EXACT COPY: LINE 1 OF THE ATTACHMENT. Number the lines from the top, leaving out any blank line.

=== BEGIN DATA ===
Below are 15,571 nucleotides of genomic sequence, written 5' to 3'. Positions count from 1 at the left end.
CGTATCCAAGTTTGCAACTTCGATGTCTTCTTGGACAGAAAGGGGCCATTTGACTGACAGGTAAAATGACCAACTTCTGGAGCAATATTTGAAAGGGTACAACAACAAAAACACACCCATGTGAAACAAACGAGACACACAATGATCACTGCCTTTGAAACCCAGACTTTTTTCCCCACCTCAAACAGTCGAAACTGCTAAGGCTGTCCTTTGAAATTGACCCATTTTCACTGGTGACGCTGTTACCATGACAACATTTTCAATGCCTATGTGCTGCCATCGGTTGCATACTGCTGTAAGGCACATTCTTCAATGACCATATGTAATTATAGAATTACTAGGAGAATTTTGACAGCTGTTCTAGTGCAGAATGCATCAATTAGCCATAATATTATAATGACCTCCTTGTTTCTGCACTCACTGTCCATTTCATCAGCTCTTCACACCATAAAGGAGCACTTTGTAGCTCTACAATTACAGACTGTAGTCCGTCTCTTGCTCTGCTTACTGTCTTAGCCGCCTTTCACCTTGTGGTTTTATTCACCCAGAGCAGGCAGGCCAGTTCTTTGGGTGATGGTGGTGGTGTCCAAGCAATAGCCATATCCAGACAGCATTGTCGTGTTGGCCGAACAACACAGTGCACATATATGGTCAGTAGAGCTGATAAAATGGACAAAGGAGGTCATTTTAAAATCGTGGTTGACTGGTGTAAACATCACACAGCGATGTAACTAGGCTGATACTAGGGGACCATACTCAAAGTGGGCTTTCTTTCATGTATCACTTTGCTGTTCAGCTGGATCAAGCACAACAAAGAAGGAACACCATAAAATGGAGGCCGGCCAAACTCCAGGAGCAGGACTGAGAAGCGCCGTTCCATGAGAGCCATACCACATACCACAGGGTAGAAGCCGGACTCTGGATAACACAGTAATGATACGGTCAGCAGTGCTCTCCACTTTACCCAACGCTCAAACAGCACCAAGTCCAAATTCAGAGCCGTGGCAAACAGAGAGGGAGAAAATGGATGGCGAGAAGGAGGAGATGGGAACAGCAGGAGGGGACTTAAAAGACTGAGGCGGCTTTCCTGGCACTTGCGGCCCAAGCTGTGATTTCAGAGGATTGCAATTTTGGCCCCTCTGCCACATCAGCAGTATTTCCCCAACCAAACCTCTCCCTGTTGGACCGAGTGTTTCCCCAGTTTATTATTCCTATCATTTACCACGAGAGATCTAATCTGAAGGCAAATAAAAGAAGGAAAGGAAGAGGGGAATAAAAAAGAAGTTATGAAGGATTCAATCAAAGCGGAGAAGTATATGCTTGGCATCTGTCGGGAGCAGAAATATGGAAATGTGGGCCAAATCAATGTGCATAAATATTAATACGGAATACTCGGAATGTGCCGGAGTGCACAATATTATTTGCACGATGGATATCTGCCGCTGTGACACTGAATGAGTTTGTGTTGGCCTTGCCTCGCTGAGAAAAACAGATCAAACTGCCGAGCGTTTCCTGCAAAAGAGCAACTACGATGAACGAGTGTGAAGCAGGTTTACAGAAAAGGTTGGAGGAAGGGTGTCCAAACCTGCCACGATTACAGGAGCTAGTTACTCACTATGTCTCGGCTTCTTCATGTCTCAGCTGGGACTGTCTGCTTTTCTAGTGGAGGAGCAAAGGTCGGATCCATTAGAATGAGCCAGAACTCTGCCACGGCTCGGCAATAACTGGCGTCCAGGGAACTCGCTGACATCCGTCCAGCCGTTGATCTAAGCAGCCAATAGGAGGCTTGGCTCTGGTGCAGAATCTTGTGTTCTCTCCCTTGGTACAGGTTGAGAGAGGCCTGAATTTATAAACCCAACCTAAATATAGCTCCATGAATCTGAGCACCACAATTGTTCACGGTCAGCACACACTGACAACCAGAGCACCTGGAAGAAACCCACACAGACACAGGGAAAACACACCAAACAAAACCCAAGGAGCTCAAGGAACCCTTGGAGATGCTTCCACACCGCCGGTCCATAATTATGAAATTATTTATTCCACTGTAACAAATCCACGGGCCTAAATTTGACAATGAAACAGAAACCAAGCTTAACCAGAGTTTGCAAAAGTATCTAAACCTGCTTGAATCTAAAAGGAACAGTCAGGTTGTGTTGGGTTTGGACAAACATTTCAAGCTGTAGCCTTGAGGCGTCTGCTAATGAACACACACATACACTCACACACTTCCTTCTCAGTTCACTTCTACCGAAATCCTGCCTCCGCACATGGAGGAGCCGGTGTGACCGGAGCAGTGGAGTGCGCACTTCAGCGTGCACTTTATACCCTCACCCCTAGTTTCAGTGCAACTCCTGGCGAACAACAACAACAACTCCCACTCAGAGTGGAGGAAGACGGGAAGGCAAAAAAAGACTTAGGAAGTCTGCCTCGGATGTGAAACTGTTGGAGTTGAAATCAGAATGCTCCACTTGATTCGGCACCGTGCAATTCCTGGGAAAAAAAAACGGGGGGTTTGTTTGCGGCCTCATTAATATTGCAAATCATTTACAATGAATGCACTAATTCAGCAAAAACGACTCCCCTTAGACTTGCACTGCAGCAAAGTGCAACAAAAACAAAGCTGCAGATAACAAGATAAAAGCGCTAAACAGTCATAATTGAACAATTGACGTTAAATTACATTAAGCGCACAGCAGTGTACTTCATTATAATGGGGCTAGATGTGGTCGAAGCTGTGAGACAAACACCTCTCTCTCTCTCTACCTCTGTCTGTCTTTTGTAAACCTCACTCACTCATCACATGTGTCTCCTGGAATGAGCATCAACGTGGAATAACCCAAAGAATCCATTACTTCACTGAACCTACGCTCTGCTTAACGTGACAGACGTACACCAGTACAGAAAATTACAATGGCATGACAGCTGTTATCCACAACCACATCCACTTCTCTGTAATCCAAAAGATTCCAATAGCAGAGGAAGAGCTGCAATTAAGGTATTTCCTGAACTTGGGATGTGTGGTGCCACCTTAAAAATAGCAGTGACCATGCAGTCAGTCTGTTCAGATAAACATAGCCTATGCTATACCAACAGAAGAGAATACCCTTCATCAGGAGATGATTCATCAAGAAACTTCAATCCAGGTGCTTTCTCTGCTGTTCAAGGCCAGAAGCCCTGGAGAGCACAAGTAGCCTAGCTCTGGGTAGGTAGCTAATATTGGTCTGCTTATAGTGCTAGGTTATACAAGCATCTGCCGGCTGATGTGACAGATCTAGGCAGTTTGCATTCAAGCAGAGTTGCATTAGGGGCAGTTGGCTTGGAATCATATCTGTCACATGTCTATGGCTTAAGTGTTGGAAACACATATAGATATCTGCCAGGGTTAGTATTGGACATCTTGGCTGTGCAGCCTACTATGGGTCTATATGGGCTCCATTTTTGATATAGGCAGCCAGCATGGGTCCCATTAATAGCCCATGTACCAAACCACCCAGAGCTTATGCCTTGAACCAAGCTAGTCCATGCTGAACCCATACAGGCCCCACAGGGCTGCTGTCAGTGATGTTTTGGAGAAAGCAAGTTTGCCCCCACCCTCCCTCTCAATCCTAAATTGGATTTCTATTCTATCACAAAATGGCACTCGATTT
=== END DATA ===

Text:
Below are 15,571 nucleotides of genomic sequence, written 5' to 3'. Positions count from 1 at the left end.